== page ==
Today, Greater Manchester makes a historic and collective commitment to transform how carers are supported in their invaluable role.

The signing of a Greater Manchester Carers Charter and commitment to enhance and develop support and opportunities for carers has been led by Greater Manchester Health and Social Care Partnership – the body overseeing devolution of the area’s health and social care budget.

One in ten people are known to be carers in Greater Manchester, yet there are many more who are unknown. Identifying and supporting carers is crucial because together, these individual carers make a significant contribution to Greater Manchester by improving the wellbeing of the people they care for, but also how we  plan and deliver care to our 2.8 million population.

Out of 280,000 carers that are known in Greater Manchester, 70,000 (nearly a quarter) spend 50 hours per week as carers, higher than the national average. 24,800 (c.9%) are young carers aged under 25 which is 2% more than the average in England. Similarly, more than 100,000 (c.38%, 107,391) are aged between 25 and 49, 4% more than the national average. This directly impacts on the health and wellbeing and employment prospects of carers.

Carers, as well as supporting the people they care for, have many needs of their own, which are not always met. We want to recognise all carers, including young, adult carers and parent carers, to support them to not feel isolated, improve their health and wellbeing and give them guidance and help to access education and continue employment.

The Charter and commitment has been designed by carers and is supported by voluntary, community and social enterprise groups, councils, NHS England and NHS organisations in Greater Manchester. It builds on the aims of the Care Act 2014 and agrees to acknowledge, respect and provide support and opportunities for carers.

The Charter shows how organisations will work better together consistently to recognise and support the role of carers in Greater Manchester. It also sets out a plan for the key priority areas for action, to be delivered over the next year and the Partnership will ensure that the roles and needs of carers are recognised by commissioners in Greater Manchester.

As a carer in Greater Manchester you should be able to expect the following:

  • To be identified as a carer as early as possible
  • Better access to annual health checks and improved access to GP appointments
  • Access to services and activities to help stay fit and healthy
  • To be supported in employment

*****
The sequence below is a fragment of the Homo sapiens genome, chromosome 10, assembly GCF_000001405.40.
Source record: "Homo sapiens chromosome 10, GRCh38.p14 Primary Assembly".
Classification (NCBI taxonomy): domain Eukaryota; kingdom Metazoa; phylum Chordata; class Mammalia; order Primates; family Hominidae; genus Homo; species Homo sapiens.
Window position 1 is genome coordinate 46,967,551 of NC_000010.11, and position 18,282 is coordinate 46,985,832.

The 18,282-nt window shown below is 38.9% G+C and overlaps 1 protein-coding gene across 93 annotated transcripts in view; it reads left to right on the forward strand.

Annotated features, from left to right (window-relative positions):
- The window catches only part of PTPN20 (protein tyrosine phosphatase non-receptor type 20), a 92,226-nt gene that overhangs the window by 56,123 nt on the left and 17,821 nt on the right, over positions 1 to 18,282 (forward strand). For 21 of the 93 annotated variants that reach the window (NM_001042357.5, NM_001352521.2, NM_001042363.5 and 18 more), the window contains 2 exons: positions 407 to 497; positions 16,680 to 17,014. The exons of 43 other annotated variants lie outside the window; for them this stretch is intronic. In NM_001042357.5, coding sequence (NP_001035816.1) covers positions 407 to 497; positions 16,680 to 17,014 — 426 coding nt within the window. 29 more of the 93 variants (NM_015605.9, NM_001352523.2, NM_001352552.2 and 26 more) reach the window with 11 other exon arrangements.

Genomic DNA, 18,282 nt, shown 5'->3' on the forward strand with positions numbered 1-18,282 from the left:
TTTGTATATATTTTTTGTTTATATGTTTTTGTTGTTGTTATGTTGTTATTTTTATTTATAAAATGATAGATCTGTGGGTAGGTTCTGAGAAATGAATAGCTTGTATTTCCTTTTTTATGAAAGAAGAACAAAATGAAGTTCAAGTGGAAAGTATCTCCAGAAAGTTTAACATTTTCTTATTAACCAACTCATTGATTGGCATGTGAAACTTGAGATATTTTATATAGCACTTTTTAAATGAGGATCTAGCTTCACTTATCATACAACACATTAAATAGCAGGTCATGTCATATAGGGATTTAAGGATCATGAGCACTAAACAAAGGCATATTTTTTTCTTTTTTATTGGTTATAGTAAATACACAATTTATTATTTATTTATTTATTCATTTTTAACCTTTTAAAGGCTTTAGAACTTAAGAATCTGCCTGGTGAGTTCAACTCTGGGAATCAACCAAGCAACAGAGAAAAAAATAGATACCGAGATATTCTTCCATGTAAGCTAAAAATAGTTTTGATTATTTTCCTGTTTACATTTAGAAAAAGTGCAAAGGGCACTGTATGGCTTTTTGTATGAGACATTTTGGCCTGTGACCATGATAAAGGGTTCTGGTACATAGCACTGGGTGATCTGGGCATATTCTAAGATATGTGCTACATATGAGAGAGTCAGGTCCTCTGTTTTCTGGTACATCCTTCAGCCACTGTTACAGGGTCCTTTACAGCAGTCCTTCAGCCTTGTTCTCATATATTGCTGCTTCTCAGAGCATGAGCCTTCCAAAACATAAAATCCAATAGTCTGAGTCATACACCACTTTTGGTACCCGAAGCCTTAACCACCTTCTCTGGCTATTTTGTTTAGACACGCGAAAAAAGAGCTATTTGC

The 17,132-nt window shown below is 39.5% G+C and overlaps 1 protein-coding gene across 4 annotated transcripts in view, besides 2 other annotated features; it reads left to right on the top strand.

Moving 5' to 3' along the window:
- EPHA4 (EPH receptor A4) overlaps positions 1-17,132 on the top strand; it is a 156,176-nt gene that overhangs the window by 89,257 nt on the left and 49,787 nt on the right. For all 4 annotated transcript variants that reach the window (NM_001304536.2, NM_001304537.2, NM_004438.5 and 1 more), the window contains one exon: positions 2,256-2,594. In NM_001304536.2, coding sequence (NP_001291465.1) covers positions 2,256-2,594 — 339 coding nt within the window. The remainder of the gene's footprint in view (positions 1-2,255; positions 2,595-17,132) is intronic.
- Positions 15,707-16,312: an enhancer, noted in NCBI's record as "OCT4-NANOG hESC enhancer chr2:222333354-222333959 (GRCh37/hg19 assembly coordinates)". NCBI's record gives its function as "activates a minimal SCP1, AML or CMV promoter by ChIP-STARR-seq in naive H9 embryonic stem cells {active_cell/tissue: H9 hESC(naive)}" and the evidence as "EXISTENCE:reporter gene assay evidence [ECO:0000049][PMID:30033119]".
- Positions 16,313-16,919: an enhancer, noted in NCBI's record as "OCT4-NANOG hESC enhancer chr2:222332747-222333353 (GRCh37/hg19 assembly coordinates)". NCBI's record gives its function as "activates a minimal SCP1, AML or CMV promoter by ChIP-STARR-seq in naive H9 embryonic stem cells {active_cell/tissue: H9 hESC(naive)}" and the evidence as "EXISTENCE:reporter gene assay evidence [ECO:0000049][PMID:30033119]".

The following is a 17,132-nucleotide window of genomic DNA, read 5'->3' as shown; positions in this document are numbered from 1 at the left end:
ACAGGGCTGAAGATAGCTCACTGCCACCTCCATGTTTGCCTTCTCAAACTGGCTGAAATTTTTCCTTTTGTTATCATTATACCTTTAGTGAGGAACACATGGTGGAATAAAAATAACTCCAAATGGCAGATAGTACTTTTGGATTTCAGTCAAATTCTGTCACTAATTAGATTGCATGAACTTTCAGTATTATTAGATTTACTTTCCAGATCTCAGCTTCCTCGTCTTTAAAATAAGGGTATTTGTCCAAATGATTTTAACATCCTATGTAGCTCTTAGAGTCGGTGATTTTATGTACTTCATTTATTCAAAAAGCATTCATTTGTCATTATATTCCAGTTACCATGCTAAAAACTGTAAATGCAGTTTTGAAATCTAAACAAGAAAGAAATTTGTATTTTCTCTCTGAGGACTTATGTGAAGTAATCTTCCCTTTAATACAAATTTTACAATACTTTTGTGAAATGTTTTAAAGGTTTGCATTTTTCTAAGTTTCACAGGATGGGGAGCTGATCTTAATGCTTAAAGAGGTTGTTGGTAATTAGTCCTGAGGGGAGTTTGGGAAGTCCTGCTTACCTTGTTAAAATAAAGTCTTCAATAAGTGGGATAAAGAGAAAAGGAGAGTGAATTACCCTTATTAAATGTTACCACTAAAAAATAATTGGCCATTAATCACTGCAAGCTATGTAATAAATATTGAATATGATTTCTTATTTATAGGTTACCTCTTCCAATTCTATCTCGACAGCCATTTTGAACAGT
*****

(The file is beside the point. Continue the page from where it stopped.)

• To be involved with employers in developing carers policies and for staff to be trained to be “carer aware”
  • If you are a young carer or young adult carer, you are able to thrive and develop educationally

Our priorities over the next 12 months will be to understand what good support looks like. Carers will be at the heart of this transformation as “experts by experience”. They will be involved in reviewing, designing and checking support is fit for their needs – whether you are a young carer, older carer, parent carer, working carer or caring for someone with a long term condition such as dementia, cancer, HIV, heart and lung problems, your voice in co-designing and improving carer services matters.

Lynne Stafford, Voluntary, Community and Social Enterprise representative Chair Greater Manchester Carers Partnership said;

‘So many unwaged carers across Greater Manchester are not identified or supported. Today’s signing is a real partnership commitment to improving the future health and well-being of all carers and recognising the value of their caring roles.’

Lord Peter Smith, Chair of the Greater Manchester Strategic Partnership Board, said;

“Carers are a crucial – and often unrecognised – part of the health and social care system. Today’s commitment shows how Greater Manchester wants to create a place where carers are valued and supported both in their caring role and as an individual. Over the next 12 months we will continue to work with carers to bring the commitments to life to ensure carers are valued and supported in the incredible work they do.”

Andy Burnham, Mayor of Greater Manchester, added: “The Greater Manchester Charter is a real commitment to the people who dedicate themselves to helping others and often have to fight every day to get the help they and their loved ones need. Carers play such a vital part in the health and wellbeing of those they care for so it is only right that we should help and support them as well.

“To help enable carers to get the support they need to live their lives, or to continue or get back into work, this charter is a major step and will help everyone involved. Greater Manchester is taking a lead and is putting better support at the heart of our integrated health and social care system.”

Today’s Charter and commitment has been signed by Greater Manchester Health and Social Care Partnership organisations including voluntary, community and social enterprise groups.